I've had great time walking in 2012
but, based on current plans, next year could be even better. I've got six trips in the diary with walks in England, Europe and the Himalayas.
The first and most complicated trip takes me back to Spain and the GR1 Sendero Historico. Travelling west to east and parallel firstly with the north coast of Spain and then the Pyrenees, the 700 miles trail will take me through "old Spain", often literally deserted, and wonderful countryside punctuated with traditional towns and villages. As the title of the route suggests, it's a route that's especially rich in history roughly following the most enduring front line between Spain's Muslim and Christian traditions. It's full of fortified towns, castles, watch towers and other ancient military paraphernalia; Romanesque churches; and paths and trails which have been tramped along for centuries. Working out the schedule and finding places to stay is a challenge but the hospitality in Spain is good reward for the effort.
, the expert on Spanish walking, has been helping me put the walk together and I'm still finalising the dates and working out when Christine and Juan will join me. In total it's a six week trip and I'll be walking for all of March and 2 weeks in April.
In May I'll be walking in Britain with a group of friends along the 109 mile Geopark Way from Bridgenorth down to Gloucester. Another lovely walk and a chance to drink proper English beer. The route takes you through great scenery including some particular personal favorites (Malvern Hills and Wye Forest), visits some lovely towns (Bridgenorth, Ledbury and Newent) and of involves, of course, a lot geology.
|Mt Pirin Bulgaria|
Sticking to a self-imposed rule - walking in a new country in Europe every year - I'm going to Bulgaria in June to walk along the E4 through the Pirin Alps. I've been inspired by The Mountains of Bulgaria: A Walker's Companion
by Julian Perry's and the walking looks excellent, particularly in the Pirin Alps. I didn't know until I read the book that Bulgaria was the top walking destination in eastern Europe before the fall of the iron curtain and the walking is well organised. I've already had offers of local help and Lyuben Grancharov from Hiking Guide Bulgaria has offered to help me put a schedule together. If you look at the pictures on his website
you will see why I'm so excited about this trip.
|The Traverse of the Indian Himalaya (from Exodus)|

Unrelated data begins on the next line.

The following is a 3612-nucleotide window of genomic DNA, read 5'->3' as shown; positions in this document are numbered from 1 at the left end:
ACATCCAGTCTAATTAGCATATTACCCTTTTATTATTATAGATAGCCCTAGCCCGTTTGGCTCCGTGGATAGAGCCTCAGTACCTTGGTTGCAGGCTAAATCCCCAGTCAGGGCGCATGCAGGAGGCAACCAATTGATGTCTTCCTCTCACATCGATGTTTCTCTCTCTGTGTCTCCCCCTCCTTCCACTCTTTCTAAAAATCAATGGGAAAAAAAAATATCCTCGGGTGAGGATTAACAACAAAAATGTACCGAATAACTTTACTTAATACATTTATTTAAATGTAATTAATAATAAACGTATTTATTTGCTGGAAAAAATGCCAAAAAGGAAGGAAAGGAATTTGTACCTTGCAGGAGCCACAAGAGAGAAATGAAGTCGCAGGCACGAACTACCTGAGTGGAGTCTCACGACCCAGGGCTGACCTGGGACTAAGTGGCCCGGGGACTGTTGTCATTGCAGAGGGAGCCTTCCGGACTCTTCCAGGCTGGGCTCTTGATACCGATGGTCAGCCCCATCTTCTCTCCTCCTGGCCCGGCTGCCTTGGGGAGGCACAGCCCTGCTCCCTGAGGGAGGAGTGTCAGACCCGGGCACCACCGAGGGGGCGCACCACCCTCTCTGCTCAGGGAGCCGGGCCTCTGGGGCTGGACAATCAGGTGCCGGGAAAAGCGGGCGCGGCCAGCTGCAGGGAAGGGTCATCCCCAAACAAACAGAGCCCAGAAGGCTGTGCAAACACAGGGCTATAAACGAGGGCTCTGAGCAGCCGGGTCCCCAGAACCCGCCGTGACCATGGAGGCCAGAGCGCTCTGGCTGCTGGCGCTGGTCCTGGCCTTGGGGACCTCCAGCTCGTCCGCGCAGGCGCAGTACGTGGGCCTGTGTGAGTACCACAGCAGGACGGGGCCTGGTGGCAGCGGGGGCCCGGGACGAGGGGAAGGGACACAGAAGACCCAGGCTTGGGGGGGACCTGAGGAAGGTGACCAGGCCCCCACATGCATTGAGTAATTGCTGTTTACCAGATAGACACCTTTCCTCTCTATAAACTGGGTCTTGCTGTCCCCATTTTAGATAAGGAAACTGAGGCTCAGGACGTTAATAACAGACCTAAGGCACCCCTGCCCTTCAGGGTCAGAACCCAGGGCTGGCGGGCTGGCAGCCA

In July I'm off to India with Christine and a 20 day trek, "The Traverse of the Indian Himalaya". It's a relatively new route and will take us deep into the high Himalayan plateau we glimpsed when we did the Annapurna Circuit earlier this year - it will be dry, high and incredibly dramatic. Helpfully you walk here in July/August when the more traditional Himalayan treks are closed for the monsoon. It's a high altitude route mostly above 5,000 metres, and we will be camping. But without the long cloudy afternoons you can get in Nepal, camping should be fun!
We,re back home in August, and after 2 or 3 weeks to soak up the English summer (soak up seems about right given last year's experience) we're off to France and the Alps in September. I've decided that September in the Alps is compulsory as long as my knees will cope and this year we intend to walk the GR54 round the Ecrins. I'm a sucker for guide books and Tour of the Oisans: The GR54: The GR54 Round the Ecrins
by Kev Reynolds has convinced me that this route is special. Obviously less iconic that the Mont Blanc circuit it could be even more challenging and will certainly be less crowded.
I'm going to try and get round the Ecrins in 10 days which will be give me plenty of time to get ready for the last trip - the Dhaulagiri Circuit and another Mera Peak
type adventure -the standout trip of 2012. Not booked yet but I have found two well respected operators who do what looks like a really exciting trek; more challenging than other classic Himalayan treks and as a consequence not at all crowded. It's a circuit but you get the chance both to visit Dhualagiri basecamp (although I guess it's empty in October) and treking up Dhamphus Peak which, like Mera, is over 6,000 metres. Maybe I'll even get to the top this time.
Still working on the fine details of some of these trips. If anyone knows anything about any of them please get in touch, either directly or via the blog. I've benefited enormously from comments in the past.
John. If you need more info of Bulgaria I do have a fellow friend, Alexander Georgiev, who is the owner of a trekking businness there.ReplyDelete
The pyramid of Mt Pirin is quite equal to Espigüete, a mount in Palencia where you will pass by it foot next april.
John, I would recommend you the BGMountains GPS map, which is arguably the best map of Bulgarian mountains (and Pirin in particular) in terms of accuracy and level of detail. You can get it from: http://bgmountains.org/bgmountainsgpsmap/180-bgmountainsReplyDelete
Thanks Vedrin, that's very helpful, they look really goodDelete